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Bank of Japan stays on hold, UK public finances in focus

European markets saw a cautious but broadly positive start to the week, despite weakness in basic resources which served to weigh on the FTSE100.

US markets picked up where they left off on Friday with new record highs for the Dow, S&P500 and Nasdaq 100 although we did see a loss of momentum heading into the close, as US yields rebounded off their lows of the day.

The tentative nature of yesterday’s gains appears to be being driven by a degree of caution ahead of some key risk events over the next couple of weeks, starting today with the latest Bank of Japan policy decision. This is set to be followed by the European Central Bank on Thursday, and then the Fed and Bank of England next week.

For most of this month central banks have been keen to reset the policy narrative when it comes to the timing of rate cuts which had markets pricing in the prospect of an early move.

While US markets have managed to shrug off the prospect of a delay to possible rate cuts, markets in Europe have struggled with the concept probably due to the weakness of the underlying economy relative to how the US economy has been performing. There is a sense that the ECB is over prioritising the battle against inflation which is coming down rapidly and not seeing the damage that is being done to the wider economy by keeping rates higher than they need to be.

Today’s Bank of Japan decision didn’t offer up any surprises with the central bank keeping monetary policy unchanged against a backdrop that has seen market expectations of rate cuts from other central banks increase markedly since the last Fed meeting. This shift in expectations has helped to ease some of the pressure on the BoJ to look at tightening policy itself to slow the decline of its own currency.

The bank also cut its inflation forecast for this year from 2.8% to 2.4%, while nudging its 2025 forecast slightly higher to 1.8%.

Asia markets have seen a more upbeat session on reports that Chinese authorities are looking at a package of stimulus measures to help stabilise the stock market, which could come as soon as next week.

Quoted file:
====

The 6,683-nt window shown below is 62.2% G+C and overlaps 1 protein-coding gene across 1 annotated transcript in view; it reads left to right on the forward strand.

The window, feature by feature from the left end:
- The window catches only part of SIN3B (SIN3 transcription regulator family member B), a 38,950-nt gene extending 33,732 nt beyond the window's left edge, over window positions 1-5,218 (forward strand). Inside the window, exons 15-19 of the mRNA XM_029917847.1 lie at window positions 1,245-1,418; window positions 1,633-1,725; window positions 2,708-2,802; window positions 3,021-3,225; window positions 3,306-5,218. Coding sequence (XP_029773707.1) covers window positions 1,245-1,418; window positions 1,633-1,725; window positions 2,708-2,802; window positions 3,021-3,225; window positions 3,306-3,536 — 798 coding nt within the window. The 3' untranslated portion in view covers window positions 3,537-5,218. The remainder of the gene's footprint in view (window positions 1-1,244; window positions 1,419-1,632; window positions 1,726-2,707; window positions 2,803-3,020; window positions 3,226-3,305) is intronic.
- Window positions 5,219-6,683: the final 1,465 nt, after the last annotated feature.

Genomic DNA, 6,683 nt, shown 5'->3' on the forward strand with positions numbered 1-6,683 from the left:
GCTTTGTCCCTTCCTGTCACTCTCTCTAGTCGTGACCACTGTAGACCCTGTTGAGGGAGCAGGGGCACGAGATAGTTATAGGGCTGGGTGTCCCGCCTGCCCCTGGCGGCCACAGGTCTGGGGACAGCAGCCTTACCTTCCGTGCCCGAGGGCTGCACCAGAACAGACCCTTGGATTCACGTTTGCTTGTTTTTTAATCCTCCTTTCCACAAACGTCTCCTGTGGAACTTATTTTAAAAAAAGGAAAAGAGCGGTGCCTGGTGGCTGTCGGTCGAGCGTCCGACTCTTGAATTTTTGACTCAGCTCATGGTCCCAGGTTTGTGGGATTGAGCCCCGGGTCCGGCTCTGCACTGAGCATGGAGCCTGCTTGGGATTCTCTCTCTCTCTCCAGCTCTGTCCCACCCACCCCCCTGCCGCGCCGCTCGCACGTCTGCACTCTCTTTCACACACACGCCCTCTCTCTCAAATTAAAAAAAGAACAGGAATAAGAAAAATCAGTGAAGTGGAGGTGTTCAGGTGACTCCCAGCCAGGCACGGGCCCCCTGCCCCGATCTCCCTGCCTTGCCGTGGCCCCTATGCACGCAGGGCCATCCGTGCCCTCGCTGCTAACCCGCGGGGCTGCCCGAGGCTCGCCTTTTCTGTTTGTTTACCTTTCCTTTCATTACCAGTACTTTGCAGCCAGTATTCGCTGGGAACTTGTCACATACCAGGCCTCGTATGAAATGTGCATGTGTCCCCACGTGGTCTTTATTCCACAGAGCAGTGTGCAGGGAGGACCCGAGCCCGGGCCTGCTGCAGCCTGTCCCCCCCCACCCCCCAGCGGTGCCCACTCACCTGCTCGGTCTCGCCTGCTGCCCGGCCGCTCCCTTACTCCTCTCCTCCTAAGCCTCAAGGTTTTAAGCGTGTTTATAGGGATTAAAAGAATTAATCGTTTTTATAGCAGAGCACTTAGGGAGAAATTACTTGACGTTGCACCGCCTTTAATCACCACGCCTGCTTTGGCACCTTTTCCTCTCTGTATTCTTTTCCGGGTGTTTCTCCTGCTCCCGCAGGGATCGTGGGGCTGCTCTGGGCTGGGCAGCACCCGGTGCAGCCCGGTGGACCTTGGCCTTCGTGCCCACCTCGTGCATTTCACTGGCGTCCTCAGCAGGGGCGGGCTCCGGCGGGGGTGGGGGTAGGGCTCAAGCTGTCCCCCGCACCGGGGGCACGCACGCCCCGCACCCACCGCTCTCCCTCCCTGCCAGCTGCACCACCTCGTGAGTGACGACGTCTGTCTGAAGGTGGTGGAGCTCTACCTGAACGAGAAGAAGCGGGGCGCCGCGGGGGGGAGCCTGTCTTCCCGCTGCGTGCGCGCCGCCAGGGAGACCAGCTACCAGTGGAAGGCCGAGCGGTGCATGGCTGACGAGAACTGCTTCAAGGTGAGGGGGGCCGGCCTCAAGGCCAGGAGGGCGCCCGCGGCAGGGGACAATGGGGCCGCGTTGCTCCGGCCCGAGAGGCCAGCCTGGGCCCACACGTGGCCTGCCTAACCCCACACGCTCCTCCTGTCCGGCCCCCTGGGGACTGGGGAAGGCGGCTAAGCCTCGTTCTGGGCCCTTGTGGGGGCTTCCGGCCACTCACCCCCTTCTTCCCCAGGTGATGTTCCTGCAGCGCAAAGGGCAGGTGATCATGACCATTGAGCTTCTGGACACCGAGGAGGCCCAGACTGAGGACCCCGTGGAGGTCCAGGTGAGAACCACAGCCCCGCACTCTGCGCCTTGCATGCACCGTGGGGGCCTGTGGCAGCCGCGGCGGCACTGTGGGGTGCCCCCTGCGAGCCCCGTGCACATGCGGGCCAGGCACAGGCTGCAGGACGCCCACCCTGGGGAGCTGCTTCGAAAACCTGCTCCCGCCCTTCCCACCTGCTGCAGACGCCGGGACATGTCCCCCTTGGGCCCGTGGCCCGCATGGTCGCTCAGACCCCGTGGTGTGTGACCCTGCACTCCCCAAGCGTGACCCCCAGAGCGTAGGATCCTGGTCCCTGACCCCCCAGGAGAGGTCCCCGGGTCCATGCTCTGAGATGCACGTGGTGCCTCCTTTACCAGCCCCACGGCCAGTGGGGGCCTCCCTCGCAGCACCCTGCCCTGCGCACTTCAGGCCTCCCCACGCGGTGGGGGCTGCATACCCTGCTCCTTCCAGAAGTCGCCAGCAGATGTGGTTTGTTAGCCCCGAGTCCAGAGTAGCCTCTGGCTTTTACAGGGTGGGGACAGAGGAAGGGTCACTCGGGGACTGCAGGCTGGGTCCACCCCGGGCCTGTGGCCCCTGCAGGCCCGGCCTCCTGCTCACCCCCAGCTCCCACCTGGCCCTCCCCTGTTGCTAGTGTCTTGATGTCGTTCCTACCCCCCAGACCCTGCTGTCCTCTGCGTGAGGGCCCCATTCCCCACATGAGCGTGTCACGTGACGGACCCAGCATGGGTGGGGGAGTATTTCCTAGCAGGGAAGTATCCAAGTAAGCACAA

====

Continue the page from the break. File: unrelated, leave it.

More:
Despite this more positive tone European markets look set to open only modestly firmer, with the only economic data of note due today being the latest public finance data from the UK for December. 

As far as UK government borrowing is concerned rising interest costs at the beginning of Q4 served to exert upward pressure on the headline numbers, pushing borrowing up to £16bn in October, the second highest October number since 1993.

Since those October peaks, gilt yields have declined sharply, along with headline inflation, helping to ease borrowing costs in the mortgage market. This weakness has also come as a welcome relief to the Chancellor of the Exchequer, after UK 10-year yields fell to a low of 3.44%, down from a peak of 4.73% in October.

These lower interest costs are likely to see December borrowing slow to £14.1bn, while January could see a surplus as end of year tax payments boost the numbers.

EUR/USD – currently has support at the 200-day SMA at 1.0840. A break below here and the 1.0800 level targets the 1.0720 area. Currently capped at the 50-day SMA with main resistance up at 1.1000. 

GBP/USD – remains resilient with support just above the 50-day SMA and 1.2590 area. We need to get above 1.2800 to maintain upside momentum. Also have support at the 200-day SMA at 1.2550.

EUR/GBP – continues to find support at the 0.8540/50 level which has held over the last 2-months. A fall through here could see further falls towards the 0.8520 area. We still have resistance at the 0.8620/25 area and the highs last week.

USD/JPY – has retreated modestly from the 148.50 area but remains on course for the 150.00 level. Pullbacks likely to find support at the 146.25 level cloud support as well as the 50-day SMA.

 


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